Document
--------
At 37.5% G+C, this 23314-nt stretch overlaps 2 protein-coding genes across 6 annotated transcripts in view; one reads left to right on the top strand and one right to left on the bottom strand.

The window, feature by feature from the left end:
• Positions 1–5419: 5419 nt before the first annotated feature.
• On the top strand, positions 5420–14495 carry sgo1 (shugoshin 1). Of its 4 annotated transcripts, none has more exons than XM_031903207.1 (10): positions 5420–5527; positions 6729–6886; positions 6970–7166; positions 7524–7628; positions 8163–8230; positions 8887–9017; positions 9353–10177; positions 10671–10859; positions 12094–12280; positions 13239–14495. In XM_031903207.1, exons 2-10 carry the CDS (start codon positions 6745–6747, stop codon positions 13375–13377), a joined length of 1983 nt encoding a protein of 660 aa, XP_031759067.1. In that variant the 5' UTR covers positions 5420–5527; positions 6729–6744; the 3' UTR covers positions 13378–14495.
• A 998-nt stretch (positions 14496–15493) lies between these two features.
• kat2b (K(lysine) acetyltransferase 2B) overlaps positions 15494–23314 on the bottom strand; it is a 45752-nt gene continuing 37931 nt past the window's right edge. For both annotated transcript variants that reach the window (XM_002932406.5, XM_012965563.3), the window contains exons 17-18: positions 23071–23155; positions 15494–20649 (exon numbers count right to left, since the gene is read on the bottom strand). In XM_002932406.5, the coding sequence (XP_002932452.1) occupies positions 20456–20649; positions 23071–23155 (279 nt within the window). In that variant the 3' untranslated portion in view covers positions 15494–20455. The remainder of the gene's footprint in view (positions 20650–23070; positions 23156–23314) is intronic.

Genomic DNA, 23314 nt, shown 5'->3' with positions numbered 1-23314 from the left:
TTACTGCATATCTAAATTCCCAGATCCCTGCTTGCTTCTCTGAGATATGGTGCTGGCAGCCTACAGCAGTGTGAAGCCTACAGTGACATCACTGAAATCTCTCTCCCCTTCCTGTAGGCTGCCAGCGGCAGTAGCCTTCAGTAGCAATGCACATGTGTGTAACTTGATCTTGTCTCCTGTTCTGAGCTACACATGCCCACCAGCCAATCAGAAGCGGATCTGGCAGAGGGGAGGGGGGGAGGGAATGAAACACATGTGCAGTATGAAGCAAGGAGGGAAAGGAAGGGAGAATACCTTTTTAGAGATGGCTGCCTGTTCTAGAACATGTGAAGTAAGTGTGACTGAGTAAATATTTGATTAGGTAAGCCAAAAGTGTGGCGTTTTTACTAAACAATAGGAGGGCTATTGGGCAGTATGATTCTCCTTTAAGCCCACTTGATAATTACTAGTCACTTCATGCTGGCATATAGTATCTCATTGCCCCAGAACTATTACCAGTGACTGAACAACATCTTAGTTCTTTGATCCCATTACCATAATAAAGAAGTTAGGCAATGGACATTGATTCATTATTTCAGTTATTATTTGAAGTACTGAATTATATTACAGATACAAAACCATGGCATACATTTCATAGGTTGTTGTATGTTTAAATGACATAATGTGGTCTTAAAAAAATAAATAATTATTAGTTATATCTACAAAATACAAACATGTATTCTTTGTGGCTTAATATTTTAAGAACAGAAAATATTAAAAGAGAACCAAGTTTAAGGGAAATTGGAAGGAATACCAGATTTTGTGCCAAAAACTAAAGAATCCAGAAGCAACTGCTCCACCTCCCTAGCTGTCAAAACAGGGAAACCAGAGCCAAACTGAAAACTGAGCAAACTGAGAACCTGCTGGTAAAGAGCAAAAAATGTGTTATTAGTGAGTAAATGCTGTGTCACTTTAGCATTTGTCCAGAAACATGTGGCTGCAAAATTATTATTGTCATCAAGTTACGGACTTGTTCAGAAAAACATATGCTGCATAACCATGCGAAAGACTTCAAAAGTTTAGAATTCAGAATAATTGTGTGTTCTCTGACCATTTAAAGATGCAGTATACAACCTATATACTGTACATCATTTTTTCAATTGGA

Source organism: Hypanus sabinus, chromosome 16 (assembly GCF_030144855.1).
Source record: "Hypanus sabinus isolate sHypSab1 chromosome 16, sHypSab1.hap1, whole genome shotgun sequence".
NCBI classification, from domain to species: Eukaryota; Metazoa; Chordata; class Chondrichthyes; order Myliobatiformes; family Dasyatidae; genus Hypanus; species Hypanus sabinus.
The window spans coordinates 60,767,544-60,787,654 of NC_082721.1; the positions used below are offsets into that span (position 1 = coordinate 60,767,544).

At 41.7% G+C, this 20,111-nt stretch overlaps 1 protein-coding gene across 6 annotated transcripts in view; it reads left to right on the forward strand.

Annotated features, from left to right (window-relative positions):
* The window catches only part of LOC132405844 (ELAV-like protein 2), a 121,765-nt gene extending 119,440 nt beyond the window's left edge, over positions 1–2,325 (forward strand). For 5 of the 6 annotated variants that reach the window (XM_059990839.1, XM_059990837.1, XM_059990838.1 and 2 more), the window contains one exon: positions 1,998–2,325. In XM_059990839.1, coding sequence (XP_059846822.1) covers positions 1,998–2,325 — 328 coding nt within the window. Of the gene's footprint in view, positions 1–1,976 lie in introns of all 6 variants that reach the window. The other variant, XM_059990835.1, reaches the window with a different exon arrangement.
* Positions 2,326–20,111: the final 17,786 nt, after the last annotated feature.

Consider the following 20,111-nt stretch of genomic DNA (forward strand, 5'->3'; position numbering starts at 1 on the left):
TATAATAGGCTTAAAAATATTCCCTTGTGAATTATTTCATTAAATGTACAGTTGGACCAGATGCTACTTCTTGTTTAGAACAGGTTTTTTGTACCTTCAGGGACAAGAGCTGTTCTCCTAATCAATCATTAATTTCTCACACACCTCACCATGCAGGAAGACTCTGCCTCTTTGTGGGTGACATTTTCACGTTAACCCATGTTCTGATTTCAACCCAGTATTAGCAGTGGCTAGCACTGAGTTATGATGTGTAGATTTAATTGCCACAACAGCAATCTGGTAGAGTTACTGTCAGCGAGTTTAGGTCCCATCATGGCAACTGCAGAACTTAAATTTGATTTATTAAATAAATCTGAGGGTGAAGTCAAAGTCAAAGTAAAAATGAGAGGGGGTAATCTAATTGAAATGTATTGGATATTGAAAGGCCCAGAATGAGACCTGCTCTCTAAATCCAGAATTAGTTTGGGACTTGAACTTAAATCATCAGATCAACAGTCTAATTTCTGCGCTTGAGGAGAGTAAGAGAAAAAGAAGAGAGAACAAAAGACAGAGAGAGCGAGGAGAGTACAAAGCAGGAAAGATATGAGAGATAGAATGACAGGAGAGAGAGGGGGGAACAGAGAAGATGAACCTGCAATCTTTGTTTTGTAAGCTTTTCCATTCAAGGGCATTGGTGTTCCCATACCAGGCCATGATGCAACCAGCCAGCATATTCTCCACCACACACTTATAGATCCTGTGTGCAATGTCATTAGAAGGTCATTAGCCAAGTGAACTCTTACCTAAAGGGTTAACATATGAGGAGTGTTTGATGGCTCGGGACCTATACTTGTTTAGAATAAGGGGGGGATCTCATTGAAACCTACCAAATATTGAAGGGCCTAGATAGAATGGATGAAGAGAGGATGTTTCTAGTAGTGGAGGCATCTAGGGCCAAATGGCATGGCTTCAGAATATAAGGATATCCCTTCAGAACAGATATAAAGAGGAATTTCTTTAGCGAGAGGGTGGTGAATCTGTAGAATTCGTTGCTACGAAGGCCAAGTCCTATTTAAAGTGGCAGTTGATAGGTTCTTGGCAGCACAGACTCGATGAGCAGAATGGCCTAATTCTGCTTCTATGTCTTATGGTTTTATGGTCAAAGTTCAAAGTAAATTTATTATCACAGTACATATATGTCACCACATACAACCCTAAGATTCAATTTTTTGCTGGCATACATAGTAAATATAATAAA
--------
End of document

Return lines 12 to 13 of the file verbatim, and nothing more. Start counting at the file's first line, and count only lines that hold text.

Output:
The window spans coordinates 60,767,544-60,787,654 of NC_082721.1; the positions used below are offsets into that span (position 1 = coordinate 60,767,544).

At 41.7% G+C, this 20,111-nt stretch overlaps 1 protein-coding gene across 6 annotated transcripts in view; it reads left to right on the forward strand.